Wednesday, May 27, 2015

Nez Perce Park turns 50; Alvin Josephy 100

Beadwork byAllen Pinkham, Jr.
The Nez Perce National Historical Park celebrates 50 years this summer, which also marks the centenary of Alvin Josephy’s birth.  Josephy, who passed away in 2005, wrote The Nez Perce and the Opening of the Northwest and is the namesake of the Josephy Center for Arts and Culture and the Josephy Library—which is my gig. As part of the Park’s anniversary celebration, the Center is honored to host “Nuunimnix” a Native American Art Exhibit, which opens this Saturday, May 30 at 3 p.m. This will be followed by a Sunday celebration for Alvin, a “birthday party” for the historian and friend of the Nez Perce people. This one is at 4 p.m. May 31.

The Nez Perce art is not commercial, but “gift art,” the things tribal artists and craftspeople have made for each other. The Nez Perce Park, for those not familiar with it, is unique among national parks because the land is not all contiguous, and is not all owned by the Park Service. It is headquartered on the Nez Perce Reservation in Spalding, Idaho. In 1965, all sites in the Park were in Idaho, but it now includes bits of Oregon, Washington, and Montana. In Wallowa County, the Dug Bar Crossing and the cemetery at the Lake are now on the list. For more information on the Park, go to http://www.nps.gov/nepe/index.htm,

Some of the Indian artists and the show’s curators will be here to talk about it, and a Nez Perce Drum will be here to help with the celebration. Fortunately, the drummers and singers have agreed to stay over and help with the Josephy celebration. For those of you who were at the memorial service at the Josephy ranch in the summer of 2006, this is the same group of drummers who honored the Josephys at that time. And although I cannot promise it, I believe that one of the drummers stayed at the Josephy ranch as a boy and attended the Wallowa Valley Day Camp.

Albert Barros, who is currently on the Tribal Council, will also be here. He too stayed at the Josephys, went to Day Camp, called Betty Josephy “mom,” and am sure will have a few words. This is a tight circle, with old family friends, many of whom grew up with the Josephy children, now tribal elders!

Al Josephy’s favorite picture of his father
Josephy children: Al Josephy and some of his extended tribe plan to be here as well. Daughter Kathy—“Katch”—hopes to sing one of her dad’s favorite songs. And we will be opening a small permanent exhibit that explains Alvin’s career. It’s set up as a hundred year timeline; Al came up with the title: “100 years of Headlines.”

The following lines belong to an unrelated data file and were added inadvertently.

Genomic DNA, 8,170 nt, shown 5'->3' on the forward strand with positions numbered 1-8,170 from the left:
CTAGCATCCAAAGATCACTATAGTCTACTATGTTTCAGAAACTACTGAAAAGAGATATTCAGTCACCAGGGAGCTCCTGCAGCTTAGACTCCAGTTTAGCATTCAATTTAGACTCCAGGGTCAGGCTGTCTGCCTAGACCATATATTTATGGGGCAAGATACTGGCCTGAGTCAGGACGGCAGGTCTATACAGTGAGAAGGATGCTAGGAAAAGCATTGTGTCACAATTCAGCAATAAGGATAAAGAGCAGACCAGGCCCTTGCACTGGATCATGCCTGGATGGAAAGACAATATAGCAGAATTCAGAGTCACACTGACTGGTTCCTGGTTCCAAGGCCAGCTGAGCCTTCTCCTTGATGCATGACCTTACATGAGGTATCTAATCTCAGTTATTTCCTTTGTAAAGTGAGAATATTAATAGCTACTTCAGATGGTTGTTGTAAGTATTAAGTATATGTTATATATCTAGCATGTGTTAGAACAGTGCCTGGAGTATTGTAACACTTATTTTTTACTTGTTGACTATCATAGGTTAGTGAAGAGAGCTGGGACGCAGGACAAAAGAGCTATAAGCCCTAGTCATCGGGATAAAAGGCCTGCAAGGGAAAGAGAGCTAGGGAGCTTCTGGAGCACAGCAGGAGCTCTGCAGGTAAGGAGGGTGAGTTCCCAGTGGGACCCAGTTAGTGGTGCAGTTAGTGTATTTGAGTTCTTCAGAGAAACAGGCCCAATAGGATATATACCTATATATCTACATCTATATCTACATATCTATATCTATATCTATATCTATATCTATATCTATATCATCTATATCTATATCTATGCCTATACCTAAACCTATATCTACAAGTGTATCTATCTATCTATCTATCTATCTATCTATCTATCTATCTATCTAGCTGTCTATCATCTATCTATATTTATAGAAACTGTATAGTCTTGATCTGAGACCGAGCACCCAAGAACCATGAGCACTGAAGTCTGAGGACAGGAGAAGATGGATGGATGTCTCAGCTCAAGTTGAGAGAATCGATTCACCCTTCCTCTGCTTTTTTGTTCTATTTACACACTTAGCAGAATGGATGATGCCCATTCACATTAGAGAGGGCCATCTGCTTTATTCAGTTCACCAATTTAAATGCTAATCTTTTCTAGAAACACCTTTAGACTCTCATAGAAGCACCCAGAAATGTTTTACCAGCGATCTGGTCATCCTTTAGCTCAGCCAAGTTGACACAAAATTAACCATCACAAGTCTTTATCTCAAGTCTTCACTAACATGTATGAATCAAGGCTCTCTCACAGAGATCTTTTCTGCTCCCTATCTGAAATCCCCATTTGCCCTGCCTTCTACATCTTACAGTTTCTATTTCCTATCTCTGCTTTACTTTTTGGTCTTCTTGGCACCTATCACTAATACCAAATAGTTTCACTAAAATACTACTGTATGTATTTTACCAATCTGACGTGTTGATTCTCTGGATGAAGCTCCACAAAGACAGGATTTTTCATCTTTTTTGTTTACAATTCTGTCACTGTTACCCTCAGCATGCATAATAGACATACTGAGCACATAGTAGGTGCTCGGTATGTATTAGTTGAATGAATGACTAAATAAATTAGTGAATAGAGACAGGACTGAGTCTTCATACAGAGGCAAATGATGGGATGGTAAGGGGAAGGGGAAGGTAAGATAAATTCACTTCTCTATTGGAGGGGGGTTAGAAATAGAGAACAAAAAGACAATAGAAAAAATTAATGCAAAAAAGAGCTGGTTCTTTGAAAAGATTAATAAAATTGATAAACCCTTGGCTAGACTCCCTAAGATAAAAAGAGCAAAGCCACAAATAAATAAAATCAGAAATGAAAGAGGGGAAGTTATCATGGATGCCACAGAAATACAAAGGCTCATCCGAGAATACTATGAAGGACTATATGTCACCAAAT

Alvin Josephy never set out to make headlines, but he wrote quite a few. Our exhibit will feature many of his books and articles—Now That the Buffalo’s Gone and 500 Nations; “The Custer Myth” in Life Magazine, and “Wounded Knee and All That—What the Indians Want” in the New York Times. It might not be ready this Sunday, but we will have his voice in that broadcast on the Marine Corps invasion of Guam.

So this is a big weekend, and I hope that some of you who read this blog and follow goings on here in the Wallowa Valley will join us in the celebrations. And if you cannot make it now, sometime in June, while Nuunimnix is still on display. And if not in June, whenever you make it to the Wallowa Country, traditional home of the Joseph Band of the Nez Perce Indians.


p.s. If you get Oregon Public Broadcasting, April Baer and I talked this morning, and some portions of it will be broadcast on her “State of Wonder” program at noon this Saturday. I understand you can “stream” it from anywhere, but any streams I know about are all wet.

Tuesday, May 5, 2015

Remembering Ivan Doig

The Daily News Online
I think it was the fall of 1977 or the spring of 1978. We had opened the Bookloft in Enterprise in late 1976, and were going to our first “trade show.” It was in a Seattle hotel, and there were tables and tables of books—books recently published or about to be—with publishers’ representatives standing behind their wares and offering special deals…. if we would just order so many books.